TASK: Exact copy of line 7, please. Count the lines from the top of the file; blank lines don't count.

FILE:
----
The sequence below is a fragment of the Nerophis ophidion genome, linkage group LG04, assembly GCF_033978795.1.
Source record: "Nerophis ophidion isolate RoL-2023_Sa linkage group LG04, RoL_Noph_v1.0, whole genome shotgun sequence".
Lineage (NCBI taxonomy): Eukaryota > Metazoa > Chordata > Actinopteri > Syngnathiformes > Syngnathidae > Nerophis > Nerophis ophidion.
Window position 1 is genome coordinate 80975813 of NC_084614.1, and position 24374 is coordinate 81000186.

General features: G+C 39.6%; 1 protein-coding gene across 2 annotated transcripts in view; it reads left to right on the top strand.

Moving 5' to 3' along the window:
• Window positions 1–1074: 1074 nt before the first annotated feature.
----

• Window positions 1–1074: 1074 nt before the first annotated feature.